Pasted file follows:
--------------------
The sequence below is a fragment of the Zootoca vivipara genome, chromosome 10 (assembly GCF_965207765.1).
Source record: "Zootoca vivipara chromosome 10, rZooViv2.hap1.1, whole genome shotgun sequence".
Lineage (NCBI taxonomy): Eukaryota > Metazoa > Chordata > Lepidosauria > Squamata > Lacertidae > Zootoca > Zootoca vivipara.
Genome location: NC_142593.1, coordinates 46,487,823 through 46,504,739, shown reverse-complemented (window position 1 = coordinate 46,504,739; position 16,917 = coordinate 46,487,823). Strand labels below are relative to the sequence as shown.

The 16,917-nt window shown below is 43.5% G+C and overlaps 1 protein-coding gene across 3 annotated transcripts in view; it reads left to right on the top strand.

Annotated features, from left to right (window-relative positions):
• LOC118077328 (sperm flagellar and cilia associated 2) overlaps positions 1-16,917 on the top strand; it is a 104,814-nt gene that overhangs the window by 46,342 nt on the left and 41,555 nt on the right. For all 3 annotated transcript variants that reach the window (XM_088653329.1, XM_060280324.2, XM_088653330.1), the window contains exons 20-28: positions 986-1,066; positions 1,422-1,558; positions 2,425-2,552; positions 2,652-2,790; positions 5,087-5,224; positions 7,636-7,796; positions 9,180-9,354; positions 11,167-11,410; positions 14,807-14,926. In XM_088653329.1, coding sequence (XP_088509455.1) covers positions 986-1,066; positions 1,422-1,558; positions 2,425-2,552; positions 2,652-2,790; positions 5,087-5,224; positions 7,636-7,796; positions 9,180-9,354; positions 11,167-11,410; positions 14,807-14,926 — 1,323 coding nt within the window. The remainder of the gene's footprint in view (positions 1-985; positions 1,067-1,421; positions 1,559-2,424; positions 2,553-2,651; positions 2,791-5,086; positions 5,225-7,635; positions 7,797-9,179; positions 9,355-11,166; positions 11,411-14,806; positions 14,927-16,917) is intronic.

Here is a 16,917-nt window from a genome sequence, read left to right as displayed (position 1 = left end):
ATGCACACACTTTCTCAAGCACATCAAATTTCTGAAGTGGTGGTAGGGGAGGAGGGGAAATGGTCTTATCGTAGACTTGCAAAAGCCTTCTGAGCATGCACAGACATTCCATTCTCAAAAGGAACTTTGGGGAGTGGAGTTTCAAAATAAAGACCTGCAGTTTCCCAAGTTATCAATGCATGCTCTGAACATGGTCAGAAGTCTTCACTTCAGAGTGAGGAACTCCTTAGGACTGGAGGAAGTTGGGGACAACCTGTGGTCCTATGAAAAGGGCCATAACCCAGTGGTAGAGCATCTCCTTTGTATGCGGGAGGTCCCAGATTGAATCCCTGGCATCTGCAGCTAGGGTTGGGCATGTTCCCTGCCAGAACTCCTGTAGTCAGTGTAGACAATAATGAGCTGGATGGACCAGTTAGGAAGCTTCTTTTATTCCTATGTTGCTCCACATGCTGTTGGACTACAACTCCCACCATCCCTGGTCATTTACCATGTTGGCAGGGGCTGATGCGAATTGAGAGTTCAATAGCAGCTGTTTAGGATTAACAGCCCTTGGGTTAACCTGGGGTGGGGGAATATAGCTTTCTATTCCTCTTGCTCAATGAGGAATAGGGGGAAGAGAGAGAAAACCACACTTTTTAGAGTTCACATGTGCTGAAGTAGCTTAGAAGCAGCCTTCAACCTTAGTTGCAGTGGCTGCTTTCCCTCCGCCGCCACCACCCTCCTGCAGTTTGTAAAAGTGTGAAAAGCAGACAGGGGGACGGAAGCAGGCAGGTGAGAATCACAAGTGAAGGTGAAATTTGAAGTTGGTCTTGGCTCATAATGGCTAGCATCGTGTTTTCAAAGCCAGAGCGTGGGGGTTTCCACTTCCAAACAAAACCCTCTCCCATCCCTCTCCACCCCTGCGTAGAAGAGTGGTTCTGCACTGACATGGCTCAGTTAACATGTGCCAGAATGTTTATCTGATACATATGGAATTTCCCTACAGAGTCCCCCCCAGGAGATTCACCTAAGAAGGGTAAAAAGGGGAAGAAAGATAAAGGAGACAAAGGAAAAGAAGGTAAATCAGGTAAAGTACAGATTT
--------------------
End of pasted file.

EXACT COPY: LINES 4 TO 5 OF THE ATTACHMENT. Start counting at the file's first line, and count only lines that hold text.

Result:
Genome location: NC_142593.1, coordinates 46,487,823 through 46,504,739, shown reverse-complemented (window position 1 = coordinate 46,504,739; position 16,917 = coordinate 46,487,823). Strand labels below are relative to the sequence as shown.

The 16,917-nt window shown below is 43.5% G+C and overlaps 1 protein-coding gene across 3 annotated transcripts in view; it reads left to right on the top strand.